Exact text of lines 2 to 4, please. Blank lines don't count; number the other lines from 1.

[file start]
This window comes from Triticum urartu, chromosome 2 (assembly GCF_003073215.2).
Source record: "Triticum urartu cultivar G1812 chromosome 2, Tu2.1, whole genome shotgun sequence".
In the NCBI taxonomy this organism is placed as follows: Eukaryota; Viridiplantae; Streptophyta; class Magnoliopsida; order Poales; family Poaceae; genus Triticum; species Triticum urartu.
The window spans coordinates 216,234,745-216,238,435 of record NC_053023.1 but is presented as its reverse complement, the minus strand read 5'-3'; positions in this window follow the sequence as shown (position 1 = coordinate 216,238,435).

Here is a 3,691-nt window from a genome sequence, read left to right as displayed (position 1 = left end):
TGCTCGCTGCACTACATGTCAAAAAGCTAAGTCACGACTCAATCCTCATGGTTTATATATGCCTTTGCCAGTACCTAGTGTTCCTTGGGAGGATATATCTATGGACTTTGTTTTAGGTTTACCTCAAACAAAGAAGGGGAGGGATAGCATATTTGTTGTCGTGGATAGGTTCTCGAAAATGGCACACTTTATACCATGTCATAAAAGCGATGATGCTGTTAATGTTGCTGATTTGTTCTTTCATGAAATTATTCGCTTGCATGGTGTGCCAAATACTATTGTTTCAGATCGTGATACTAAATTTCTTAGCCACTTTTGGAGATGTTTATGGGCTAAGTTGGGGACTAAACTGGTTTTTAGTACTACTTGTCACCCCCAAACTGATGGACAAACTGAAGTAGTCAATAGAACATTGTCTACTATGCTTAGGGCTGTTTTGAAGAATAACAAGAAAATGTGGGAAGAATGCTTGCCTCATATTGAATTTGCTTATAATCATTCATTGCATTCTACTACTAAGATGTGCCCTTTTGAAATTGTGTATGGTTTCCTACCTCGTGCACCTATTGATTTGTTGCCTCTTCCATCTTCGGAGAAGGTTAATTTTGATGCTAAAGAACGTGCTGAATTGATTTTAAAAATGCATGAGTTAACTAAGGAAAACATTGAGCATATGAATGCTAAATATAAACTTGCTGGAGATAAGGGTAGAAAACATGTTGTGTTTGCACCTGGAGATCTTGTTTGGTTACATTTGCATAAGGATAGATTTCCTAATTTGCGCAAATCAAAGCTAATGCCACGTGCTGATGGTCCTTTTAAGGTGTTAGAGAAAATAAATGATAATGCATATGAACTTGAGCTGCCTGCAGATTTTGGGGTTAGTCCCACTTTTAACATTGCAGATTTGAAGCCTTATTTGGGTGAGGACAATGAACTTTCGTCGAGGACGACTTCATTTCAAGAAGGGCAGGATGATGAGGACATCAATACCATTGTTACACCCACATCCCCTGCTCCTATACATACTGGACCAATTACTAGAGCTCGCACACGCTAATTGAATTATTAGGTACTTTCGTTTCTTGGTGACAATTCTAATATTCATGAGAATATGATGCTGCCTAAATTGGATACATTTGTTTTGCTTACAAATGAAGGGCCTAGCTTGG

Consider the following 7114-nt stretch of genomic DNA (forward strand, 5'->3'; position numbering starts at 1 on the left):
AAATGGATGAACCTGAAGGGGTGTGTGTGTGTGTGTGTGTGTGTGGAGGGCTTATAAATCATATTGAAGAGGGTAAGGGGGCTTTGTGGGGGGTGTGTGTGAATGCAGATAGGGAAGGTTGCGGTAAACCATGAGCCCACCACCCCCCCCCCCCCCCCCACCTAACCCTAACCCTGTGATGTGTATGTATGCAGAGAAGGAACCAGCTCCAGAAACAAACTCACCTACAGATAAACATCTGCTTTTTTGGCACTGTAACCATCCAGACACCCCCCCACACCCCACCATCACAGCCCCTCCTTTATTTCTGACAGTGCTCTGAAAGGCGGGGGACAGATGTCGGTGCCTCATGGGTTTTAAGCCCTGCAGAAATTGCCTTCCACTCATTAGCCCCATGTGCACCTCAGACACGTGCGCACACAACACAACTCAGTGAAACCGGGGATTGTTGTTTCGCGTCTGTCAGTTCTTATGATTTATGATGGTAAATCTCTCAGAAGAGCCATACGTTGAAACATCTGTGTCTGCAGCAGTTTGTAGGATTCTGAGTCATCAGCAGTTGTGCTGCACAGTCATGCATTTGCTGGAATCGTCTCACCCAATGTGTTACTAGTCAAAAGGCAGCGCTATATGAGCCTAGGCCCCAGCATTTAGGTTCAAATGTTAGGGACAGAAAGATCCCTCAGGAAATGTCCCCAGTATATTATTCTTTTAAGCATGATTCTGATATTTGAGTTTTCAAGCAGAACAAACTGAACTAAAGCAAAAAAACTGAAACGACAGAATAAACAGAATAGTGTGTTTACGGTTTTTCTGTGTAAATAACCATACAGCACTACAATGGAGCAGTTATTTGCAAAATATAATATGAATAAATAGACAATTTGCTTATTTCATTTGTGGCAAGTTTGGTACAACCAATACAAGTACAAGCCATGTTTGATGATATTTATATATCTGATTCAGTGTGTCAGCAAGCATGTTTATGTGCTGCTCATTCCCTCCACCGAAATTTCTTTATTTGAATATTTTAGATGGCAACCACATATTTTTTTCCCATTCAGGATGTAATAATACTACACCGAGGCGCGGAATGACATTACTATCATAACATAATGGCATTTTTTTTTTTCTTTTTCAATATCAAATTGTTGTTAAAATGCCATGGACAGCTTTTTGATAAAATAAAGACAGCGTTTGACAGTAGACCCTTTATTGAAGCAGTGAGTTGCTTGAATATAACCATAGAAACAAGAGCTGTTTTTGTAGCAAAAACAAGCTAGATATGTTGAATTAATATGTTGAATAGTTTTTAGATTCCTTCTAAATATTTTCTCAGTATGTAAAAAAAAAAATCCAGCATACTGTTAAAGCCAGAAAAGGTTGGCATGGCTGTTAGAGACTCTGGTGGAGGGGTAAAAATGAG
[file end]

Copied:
Source record: "Triticum urartu cultivar G1812 chromosome 2, Tu2.1, whole genome shotgun sequence".
In the NCBI taxonomy this organism is placed as follows: Eukaryota; Viridiplantae; Streptophyta; class Magnoliopsida; order Poales; family Poaceae; genus Triticum; species Triticum urartu.
The window spans coordinates 216,234,745-216,238,435 of record NC_053023.1 but is presented as its reverse complement, the minus strand read 5'-3'; positions in this window follow the sequence as shown (position 1 = coordinate 216,238,435).